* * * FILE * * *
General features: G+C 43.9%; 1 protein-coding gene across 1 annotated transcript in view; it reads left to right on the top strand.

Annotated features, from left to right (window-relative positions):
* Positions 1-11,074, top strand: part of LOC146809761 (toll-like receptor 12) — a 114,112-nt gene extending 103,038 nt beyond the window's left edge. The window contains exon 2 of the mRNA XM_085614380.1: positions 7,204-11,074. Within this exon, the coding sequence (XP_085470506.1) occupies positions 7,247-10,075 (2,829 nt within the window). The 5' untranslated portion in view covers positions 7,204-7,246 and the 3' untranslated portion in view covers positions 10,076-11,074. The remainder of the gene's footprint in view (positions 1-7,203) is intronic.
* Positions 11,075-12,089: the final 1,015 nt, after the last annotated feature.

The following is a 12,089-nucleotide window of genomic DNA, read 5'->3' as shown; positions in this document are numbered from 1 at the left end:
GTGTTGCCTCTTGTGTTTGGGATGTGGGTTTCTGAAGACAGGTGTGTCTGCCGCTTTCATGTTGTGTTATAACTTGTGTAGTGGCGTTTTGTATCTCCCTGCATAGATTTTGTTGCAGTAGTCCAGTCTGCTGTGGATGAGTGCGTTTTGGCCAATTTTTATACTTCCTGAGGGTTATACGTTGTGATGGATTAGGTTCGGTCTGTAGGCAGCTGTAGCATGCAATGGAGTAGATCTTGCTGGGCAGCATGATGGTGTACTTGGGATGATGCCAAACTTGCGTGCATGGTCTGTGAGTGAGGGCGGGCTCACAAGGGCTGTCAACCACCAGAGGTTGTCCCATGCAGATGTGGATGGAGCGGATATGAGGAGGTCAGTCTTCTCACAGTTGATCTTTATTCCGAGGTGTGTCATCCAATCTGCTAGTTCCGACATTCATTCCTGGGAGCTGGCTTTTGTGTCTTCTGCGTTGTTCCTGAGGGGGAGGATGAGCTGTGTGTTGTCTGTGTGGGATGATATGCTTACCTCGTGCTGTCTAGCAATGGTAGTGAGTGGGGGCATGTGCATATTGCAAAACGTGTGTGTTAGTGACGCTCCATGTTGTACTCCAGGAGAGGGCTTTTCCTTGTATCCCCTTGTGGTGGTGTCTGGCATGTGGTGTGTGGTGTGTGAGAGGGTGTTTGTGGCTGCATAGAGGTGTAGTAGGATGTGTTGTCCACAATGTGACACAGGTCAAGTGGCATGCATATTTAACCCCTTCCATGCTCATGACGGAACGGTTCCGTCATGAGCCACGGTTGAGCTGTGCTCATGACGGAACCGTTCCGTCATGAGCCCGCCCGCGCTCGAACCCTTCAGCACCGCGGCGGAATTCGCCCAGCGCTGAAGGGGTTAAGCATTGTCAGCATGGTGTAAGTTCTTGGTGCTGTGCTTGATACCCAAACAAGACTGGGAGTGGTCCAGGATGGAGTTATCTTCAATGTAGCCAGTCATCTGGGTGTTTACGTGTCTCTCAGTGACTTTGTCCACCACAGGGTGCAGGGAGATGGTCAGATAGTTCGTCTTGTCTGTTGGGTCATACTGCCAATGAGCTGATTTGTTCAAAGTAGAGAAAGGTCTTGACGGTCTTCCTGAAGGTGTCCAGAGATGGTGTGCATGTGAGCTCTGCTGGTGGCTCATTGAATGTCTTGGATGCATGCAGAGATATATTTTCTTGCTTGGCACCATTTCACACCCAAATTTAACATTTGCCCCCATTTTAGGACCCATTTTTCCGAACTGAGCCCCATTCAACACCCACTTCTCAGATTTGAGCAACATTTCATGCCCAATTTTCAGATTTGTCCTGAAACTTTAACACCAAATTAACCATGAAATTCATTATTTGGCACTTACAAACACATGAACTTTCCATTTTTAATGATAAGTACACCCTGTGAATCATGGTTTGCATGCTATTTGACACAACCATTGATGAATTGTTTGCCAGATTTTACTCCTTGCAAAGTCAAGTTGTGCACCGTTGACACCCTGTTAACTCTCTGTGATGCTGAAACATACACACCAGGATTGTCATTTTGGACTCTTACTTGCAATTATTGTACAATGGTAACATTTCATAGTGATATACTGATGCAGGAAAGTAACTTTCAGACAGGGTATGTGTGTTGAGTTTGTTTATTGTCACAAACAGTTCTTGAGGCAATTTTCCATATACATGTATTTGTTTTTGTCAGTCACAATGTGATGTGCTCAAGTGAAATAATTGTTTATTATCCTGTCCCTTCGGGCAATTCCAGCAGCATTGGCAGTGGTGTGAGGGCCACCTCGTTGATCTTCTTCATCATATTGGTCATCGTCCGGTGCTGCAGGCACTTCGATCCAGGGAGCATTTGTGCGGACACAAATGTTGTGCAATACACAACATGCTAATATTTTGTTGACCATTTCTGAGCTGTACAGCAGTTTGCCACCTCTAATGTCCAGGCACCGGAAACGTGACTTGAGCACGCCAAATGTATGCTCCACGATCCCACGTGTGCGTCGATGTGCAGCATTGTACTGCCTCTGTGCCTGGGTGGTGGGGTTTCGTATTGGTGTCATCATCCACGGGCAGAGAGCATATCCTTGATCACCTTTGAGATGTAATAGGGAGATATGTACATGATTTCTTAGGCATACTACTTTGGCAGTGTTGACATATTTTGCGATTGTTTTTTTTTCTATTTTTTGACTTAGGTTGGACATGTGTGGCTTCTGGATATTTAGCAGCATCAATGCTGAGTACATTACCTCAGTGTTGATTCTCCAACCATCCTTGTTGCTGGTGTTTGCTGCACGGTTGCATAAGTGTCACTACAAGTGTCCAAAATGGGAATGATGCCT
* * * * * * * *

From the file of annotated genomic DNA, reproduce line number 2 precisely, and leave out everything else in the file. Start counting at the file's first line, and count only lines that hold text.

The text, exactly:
Annotated features, from left to right (window-relative positions):